Authentication is another way that you can indicate to ISPs that you are who you say you are. When you authenticate an email, you provide evidence that you are the owner of the account and that your emails have not been modified in transit. In some cases, ISPs refuse to forward email that is not authenticated. Admail supports two methods of authentication: Sender Policy Framework (SPF) and DomainKeys Identified Mail (DKIM).
If an ISP detects sudden, unexpected spikes in the volume or rate of your emails, the ISP might suspect you are a spammer and block your emails. Therefore, every Admail recommends sending limits to regulate the number of email messages that you send and the rate at which you send them. These sending limits help you to gradually ramp up your sending activity to protect your trustworthiness with ISPs.
Admail has two sending limits: a system-wide limit to prevent unauthorized clients form sending to many emails at onetime, and the second with limits on large campaigns to 100,000 per hour to avoid alarming an ISP of possible SPAM. Admail recommends you send a small amount of emails each day to start if have one of our dedicated IP’s. If the mail that you send is acceptable to ISPs, this limit can be increased gradually. (If you have a one off project that requites sending over 250,000 in day contact email@example.com.) Over time, your sending limits can steadily increase so that you can send larger quantities of email at faster rates. If you have specific questions about sending limits contact firstname.lastname@example.org include the following:
When it comes to email sending, reputation—a measure of confidence that an IP address, email address, or sending domain is not the source of spam—is important. Admail maintains a strong reputation with ISPs so that ISPs deliver your emails to your recipients’ inboxes. Similarly, you need to maintain a trusted reputation with Admail. You build your reputation with Admail by sending high-quality content. When you send high-quality content, your reputation becomes more trusted over time and Admail increases your sending limits. Excessive bounces and complaints negatively impact your reputation and can cause Admail to lower your sending IP level or terminate your Admail account.
If you currently maintain a list with high standards you can apply for our Audited Sender program with a 99.4% delivery to get your quotas increased and moved to our Privileged IP Class to guarantee surrounding IPs have a spotless reputation. One way to help maintain your reputation is to contact the Admail team before you mail with your questions.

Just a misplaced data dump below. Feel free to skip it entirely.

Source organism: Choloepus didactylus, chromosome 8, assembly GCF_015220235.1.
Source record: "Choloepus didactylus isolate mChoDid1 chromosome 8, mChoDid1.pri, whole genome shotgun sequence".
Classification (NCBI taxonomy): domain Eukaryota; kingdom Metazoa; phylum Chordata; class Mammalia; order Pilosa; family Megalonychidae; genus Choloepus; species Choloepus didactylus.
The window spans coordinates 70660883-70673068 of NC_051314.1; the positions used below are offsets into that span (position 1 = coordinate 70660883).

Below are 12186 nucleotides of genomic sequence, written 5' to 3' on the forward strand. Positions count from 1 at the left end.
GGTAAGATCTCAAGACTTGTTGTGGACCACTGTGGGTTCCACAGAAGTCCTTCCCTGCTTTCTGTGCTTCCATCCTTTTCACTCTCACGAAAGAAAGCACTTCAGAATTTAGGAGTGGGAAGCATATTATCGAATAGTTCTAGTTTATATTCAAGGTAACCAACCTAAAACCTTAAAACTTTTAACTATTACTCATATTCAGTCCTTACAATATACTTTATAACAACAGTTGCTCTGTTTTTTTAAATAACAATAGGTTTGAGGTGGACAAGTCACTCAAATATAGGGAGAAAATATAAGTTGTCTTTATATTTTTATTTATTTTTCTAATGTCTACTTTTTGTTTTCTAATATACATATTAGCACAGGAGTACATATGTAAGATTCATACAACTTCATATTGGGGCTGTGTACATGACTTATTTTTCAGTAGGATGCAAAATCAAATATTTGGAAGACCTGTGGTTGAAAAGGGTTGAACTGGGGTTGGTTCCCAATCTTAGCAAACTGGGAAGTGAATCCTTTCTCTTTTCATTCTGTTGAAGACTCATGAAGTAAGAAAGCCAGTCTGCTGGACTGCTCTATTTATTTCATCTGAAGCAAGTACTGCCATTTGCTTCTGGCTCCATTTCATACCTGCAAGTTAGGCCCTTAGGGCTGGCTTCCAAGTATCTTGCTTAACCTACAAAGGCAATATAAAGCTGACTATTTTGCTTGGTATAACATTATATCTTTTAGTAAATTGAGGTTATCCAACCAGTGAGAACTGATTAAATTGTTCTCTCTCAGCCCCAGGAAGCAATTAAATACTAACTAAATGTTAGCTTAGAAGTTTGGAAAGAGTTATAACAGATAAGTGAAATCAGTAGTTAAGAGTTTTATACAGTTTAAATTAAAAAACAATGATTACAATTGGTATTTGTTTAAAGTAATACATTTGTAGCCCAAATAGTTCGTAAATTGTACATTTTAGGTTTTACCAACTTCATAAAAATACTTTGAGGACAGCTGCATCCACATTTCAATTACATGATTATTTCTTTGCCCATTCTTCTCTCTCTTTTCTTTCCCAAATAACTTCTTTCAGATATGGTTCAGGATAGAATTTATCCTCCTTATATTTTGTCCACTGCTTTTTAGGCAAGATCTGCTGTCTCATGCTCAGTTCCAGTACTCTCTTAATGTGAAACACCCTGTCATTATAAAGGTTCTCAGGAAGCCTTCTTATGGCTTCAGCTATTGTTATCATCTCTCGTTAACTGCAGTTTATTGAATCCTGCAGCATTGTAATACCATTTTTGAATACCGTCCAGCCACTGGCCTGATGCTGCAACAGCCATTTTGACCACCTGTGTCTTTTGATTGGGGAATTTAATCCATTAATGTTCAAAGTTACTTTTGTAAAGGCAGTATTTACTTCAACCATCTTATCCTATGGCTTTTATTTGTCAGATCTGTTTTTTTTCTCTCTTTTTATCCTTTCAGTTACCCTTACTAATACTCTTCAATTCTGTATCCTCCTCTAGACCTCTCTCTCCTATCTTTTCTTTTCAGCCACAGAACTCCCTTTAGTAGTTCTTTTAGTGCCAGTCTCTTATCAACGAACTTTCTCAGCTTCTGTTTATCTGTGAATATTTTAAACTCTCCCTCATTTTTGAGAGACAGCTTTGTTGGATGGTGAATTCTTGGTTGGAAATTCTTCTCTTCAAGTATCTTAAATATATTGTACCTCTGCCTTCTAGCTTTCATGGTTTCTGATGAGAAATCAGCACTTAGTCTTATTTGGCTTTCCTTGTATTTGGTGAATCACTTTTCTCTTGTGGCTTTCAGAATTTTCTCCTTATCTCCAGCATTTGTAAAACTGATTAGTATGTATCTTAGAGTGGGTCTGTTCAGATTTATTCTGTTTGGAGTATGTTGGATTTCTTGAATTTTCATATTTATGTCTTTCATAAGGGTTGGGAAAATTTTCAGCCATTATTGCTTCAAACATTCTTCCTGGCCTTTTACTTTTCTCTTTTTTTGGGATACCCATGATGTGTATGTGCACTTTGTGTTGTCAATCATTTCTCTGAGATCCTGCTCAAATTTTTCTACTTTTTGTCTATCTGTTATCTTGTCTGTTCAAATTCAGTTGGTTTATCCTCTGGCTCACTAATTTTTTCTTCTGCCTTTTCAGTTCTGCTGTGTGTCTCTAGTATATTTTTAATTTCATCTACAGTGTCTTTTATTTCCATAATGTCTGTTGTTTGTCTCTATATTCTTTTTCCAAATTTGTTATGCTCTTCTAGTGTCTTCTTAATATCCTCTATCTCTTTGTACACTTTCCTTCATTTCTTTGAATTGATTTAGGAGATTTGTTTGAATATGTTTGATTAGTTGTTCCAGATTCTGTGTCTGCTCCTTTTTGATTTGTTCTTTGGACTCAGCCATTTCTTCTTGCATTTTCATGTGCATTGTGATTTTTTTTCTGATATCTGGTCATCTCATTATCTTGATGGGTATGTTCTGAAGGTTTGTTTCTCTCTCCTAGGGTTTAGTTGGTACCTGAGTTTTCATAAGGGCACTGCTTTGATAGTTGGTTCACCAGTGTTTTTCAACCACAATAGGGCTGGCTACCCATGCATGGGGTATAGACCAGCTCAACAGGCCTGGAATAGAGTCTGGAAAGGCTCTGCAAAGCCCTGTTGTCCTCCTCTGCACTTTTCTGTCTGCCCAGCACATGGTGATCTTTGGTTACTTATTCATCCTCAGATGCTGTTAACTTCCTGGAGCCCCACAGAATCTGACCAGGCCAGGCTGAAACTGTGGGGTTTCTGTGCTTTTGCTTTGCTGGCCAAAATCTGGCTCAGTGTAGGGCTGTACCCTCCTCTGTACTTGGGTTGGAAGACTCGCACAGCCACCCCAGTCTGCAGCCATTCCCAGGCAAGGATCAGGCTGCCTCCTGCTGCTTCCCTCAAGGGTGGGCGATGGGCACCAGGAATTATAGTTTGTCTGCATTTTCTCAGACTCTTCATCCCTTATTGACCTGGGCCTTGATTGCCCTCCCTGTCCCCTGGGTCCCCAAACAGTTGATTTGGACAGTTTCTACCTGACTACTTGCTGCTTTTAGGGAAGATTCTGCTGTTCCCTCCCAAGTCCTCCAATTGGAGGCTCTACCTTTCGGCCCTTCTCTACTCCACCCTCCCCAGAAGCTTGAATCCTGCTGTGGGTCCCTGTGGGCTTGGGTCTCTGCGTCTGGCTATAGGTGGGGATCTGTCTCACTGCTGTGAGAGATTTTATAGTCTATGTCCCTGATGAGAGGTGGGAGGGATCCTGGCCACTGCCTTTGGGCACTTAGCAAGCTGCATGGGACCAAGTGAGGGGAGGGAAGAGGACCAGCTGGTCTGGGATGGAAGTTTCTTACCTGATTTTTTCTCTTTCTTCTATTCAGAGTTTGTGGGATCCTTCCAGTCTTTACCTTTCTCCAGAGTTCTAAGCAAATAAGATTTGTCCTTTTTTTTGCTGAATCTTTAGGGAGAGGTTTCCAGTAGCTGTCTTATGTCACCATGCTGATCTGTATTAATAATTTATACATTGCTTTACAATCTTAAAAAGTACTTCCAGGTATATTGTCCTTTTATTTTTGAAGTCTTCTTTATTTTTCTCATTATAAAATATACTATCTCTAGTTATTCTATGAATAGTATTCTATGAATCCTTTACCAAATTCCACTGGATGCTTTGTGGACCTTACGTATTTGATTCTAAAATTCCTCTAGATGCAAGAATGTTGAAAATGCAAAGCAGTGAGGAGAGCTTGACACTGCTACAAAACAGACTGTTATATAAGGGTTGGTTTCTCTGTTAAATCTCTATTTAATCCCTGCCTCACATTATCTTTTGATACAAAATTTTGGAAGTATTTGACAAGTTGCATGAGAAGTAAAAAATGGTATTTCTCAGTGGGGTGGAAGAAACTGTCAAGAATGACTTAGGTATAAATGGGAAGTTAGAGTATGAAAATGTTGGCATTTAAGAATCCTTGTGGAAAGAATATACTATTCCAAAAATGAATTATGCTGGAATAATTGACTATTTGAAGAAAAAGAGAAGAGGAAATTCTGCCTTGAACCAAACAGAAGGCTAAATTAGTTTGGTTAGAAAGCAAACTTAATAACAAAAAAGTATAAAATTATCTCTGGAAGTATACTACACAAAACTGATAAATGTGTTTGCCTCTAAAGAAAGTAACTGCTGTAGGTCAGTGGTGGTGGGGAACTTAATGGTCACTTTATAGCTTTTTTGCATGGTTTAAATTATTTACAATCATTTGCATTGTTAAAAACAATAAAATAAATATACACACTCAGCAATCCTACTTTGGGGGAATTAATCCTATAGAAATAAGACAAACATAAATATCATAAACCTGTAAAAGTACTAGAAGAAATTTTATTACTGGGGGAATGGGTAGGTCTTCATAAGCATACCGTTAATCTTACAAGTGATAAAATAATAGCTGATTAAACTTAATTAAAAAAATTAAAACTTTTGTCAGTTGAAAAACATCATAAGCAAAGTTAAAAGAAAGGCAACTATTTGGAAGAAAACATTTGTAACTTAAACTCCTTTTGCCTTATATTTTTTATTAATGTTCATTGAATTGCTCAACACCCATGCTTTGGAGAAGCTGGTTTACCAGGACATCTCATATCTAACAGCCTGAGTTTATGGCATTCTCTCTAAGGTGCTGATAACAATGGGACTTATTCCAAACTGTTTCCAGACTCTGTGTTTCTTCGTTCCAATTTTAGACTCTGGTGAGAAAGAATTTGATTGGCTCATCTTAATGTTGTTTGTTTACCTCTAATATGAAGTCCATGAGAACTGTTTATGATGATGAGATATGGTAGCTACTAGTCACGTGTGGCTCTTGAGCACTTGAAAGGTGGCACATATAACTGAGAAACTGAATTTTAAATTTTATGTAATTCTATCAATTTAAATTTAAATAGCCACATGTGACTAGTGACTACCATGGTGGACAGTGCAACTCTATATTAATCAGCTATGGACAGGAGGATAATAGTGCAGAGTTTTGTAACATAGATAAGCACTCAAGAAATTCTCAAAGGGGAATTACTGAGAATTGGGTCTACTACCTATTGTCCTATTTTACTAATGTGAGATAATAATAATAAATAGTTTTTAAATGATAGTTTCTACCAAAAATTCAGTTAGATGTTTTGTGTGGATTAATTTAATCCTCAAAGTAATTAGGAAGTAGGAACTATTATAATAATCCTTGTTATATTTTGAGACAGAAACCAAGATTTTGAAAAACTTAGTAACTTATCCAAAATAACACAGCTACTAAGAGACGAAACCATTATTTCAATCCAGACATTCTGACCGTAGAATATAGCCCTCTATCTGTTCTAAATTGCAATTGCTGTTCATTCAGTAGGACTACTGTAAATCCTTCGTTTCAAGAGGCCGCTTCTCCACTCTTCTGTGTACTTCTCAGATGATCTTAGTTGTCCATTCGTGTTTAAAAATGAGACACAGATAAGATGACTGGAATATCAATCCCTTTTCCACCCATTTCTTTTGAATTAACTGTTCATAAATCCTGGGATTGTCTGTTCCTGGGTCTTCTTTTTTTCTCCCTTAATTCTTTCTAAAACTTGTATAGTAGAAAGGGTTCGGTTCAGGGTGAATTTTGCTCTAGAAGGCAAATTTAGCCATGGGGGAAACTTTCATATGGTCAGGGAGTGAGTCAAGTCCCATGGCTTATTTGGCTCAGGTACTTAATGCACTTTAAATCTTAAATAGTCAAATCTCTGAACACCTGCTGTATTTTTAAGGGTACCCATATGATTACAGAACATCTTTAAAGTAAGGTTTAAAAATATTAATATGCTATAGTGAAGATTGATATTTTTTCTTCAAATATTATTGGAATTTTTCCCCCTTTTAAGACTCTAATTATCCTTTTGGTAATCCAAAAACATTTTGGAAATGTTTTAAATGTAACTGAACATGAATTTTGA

High-quality email is email that recipients find valuable and want to receive. When sending and email marketing campaign remember, VALUE means different things to different recipients and can come in the form of offers, order confirmations, receipts, newsletters, etc. Ultimately, your deliverability rests on the quality of the emails that you send because ISPs block emails that they find to be low quality (spam). For more information about how to send high-quality email, see Improving Deliverability with Email Best Practices https://admail.net/category/best-practices/.
Whether your deliveries fail, your recipients complain about your emails, or Admail successfully delivers an email to a recipient’s mail server, Admail helps you to track down the issue by providing notifications and by enabling you to easily monitor your usage statistics.
When an email bounces, the ISP notifies Admail, and Admail notifies you. Admail notifies you of hard bounces and soft bounces that Admail will no longer retry. Many ISPs also forward complaints and Admail has in place complaint feedback loops with the major ISPs so you don’t have to. Admail can notify you of bounces, complaints, and successful deliveries in two ways: you can set your account up to receive notifications through Admails (soon to be released) API, or you can receive notifications by email (bounces and complaints only).
Admail provides customized delivery statistics so that you can view your failed deliveries to determine and resolve the root causes. This is an optional feed which Admail can provide contact email@example.com for more information. You can view your delivery statistics by using the Admail console or by requesting a customized feed. You can view how many deliveries, bounces, complaints, and opened emails you have, and you can…
If you are getting large numbers of bounces and complaints, it’s time to reassess your email-sending strategy. Remember that excessive bounces, complaints, and attempts to send low-quality email constitute abuse and put your Admail account at risk of termination. Ultimately, you need to be sure that you use Admail to send high-quality emails and to only send emails to recipients who want to receive them. For more information, see Improving Deliverability with Email Best Practices